During the meeting, Pelosi reaffirmed the United States’ commitment to support South Korea’s efforts to denuclearize the Korean Peninsula through deterrence and diplomatic dialogue. Both sides expressed concerns over the “grave situation of rising threats from North Korea.”
Pelosi also visited the Korean Demilitarized Zone (DMZ), making her the highest-ranking U.S. official to do so since former President Donald Trump met North Korean leader Kim Jong Un there in 2019.
Jo Yong Sam, director general at the North Korean Foreign Ministry’s press and information affairs department, condemned Pelosi’s visit to South Korea and called her “the worst destroyer of international peace and stability.”
“Pelosi, who had come under a volley of due criticism from China for destroying regional peace and stability by visiting Taiwan, stirred up the atmosphere of confrontation with the DPRK during her visit to South Korea,” Jo said in a statement carried by state media, using North Korea’s official acronym.
Pyongyang said that Pelosi’s bilateral talks with South Korean authorities on security alliance and her visit to the DMZ exemplified “the hostile policy” of the Biden administration toward North Korea.
“It would be a fatal mistake for her to think that she can go scot-free in the Korean Peninsula,” Jo remarked. “The U.S. will have to pay dearly for all the sources of trouble spawned by her wherever she went.”
North Korea has conducted a series of missile launches this year, including one involving its largest intercontinental ballistic missile, the Hwasong-17, all of which are banned under U.N. Security Council resolutions on Pyongyang’s missile program.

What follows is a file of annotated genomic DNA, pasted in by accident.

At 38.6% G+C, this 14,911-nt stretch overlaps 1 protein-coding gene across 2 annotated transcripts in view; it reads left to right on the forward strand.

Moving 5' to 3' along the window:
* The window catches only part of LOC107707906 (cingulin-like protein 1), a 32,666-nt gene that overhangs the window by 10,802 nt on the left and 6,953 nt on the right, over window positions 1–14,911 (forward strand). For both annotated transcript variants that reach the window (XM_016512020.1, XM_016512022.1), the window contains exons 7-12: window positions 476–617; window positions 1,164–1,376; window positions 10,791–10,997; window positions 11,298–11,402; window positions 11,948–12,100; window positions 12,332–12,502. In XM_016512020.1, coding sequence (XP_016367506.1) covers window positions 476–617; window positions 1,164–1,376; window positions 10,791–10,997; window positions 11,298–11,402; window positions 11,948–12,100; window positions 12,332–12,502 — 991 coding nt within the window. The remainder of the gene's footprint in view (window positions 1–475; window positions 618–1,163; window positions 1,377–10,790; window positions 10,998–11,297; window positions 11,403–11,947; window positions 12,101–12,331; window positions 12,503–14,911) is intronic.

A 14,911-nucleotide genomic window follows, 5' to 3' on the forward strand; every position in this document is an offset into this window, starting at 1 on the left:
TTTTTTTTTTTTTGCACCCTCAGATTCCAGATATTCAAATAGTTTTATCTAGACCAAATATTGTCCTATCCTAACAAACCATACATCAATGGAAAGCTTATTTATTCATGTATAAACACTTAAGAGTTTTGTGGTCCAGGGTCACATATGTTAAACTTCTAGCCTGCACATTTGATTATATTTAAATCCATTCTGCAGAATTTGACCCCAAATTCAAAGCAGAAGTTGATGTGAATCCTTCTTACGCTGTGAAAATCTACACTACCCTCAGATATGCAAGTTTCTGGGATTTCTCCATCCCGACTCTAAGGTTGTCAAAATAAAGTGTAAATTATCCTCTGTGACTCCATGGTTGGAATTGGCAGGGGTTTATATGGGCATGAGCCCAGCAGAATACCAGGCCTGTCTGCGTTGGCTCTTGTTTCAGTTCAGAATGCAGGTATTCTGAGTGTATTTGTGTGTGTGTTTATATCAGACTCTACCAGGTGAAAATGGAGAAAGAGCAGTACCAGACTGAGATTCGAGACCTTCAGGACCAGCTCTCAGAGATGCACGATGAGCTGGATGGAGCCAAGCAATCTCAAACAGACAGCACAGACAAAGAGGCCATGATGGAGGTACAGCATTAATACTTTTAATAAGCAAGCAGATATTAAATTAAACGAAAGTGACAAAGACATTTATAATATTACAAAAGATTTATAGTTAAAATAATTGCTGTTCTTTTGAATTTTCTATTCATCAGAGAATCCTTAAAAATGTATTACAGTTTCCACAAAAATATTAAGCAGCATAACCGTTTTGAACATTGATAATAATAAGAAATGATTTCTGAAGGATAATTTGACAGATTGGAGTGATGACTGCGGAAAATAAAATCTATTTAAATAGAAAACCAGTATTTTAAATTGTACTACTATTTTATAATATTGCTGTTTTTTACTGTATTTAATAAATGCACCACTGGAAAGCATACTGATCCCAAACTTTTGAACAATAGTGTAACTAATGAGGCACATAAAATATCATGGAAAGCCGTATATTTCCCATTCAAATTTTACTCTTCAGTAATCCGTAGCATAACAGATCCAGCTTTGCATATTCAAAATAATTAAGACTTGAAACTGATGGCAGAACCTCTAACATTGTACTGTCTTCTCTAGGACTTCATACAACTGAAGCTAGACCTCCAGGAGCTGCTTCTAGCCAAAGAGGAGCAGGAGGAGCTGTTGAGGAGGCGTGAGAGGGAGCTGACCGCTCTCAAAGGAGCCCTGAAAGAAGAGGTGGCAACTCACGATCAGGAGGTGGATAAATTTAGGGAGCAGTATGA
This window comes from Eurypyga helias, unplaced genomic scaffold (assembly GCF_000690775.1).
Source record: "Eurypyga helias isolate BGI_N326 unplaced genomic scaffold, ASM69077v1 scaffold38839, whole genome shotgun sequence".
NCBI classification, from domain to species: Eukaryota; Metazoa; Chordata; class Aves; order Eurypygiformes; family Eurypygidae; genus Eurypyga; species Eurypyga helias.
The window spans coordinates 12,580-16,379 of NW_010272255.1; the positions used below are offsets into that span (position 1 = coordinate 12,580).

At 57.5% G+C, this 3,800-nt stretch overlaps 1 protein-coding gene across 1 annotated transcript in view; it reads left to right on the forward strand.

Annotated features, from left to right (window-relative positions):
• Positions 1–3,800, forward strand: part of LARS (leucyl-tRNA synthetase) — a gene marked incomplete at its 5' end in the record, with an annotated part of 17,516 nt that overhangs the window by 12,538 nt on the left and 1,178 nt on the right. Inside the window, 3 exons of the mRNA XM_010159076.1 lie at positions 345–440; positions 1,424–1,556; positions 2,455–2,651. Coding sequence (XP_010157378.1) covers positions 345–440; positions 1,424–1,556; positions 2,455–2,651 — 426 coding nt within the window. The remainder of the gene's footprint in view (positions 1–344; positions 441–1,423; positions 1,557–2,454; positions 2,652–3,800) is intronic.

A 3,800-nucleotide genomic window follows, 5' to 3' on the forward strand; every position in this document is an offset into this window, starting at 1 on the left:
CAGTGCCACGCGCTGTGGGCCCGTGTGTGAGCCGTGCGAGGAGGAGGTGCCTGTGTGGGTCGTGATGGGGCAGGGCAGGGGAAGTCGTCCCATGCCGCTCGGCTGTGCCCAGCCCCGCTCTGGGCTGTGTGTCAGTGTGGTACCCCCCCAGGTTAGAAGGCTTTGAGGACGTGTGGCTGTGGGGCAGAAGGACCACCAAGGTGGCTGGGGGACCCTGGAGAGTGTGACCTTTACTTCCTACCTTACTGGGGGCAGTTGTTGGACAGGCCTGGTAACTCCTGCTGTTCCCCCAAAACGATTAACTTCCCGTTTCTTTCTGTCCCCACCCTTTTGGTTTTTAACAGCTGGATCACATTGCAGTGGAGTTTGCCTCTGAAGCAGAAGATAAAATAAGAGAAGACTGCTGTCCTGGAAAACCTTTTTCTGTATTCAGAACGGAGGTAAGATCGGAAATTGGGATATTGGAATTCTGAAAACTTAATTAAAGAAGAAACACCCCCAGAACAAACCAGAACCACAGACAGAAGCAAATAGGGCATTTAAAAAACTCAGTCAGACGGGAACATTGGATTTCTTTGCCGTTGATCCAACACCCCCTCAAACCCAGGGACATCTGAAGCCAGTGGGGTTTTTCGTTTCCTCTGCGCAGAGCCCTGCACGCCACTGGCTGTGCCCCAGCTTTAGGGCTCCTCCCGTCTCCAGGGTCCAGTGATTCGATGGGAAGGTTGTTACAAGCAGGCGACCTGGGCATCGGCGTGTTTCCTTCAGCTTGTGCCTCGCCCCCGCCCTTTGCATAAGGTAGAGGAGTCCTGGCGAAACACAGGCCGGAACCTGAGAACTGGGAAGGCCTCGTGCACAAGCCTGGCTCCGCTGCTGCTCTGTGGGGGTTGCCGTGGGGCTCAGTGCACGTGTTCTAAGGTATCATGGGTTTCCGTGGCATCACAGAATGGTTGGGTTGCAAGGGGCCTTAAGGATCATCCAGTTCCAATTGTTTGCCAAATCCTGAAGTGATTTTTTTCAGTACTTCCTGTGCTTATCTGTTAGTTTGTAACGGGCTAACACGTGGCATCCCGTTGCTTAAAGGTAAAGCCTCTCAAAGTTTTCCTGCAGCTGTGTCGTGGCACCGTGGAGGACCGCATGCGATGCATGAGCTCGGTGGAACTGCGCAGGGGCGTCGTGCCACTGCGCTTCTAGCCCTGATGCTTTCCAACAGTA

South Korea has been pushing for a formal declaration to end the 1950–53 Korean War to ease tensions on the Korean Peninsula. The two countries agreed to an armistice in 1953.
South Korean President Yoon Suk-yeol had also pledged to help North Korea strengthen the economy of its capital city of Pyongyang in exchange for complete denuclearization.
But North Korea insists that any formal treaty to end the war must first be preceded by an end to U.S. “hostilities” against it. Washington has reiterated that it holds “no hostile intent” toward Pyongyang and expressed willingness to discuss with North Korea without preconditions.
China Uses North Korea as ‘Buffer State’: Pompeo
Former Secretary of State Mike Pompeo said on July 13 that China deters North Korea from participating in denuclearization efforts pursued by the United States because Beijing “benefits from Chairman Kim [Jong Un] continuing to hold his nuclear weapons.”
During a video interview at the Asian Leadership Conference in Seoul, hosted by South Korean media Chosun Ilbo, Pompeo said the Chinese regime uses Pyongyang as “an important buffer state,” because Washington then has to spend energies to defend East Asia against North Korea’s nuclear weapons systems.
Pompeo, who was one of the key people that made the historic Trump–Kim summits in 2019 possible, believes that Kim is a puppet of the Chinese leader Xi Jinping. He said that Kim has limited degrees of freedom.
“Not a single one of the meetings that I had with Chairman Kim, nor any meeting that President Trump had with Chairman Kim was not preceded by [Kim] meeting with Xi Jinping,” Pompeo said.
“There were times I had serious conversations with Chairman Kim only to find that right after my departure, a call from Xi Jinping came in and said, ‘Don’t you dare head down that path with that Secretary of State,’” he added.
Pompeo said that Kim was “savvy” and wanted to give up nuclear weapons in exchange for greater economic engagement from the United States. However, the Chinese regime didn’t allow him to take that direction.
North Korea also issued a statement on Aug. 8 regarding Pelosi’s visit to Taiwan, expressing its support to China and accusing the United States of interfering with the internal affairs of other countries. China claims Taiwan as part of its territory and vows to conquer it by force if necessary.
China conducted live-fire drills surrounding Taiwan in alleged retaliation against Pelosi’s visit to Taiwan, even though Pelosi has said that her visit was not to change the status quo for Taiwan but rather to maintain peace in the Taiwan Strait in accordance with the Taiwan Relations Act and U.S.–China policy.
Nicole Hao contributed to this report.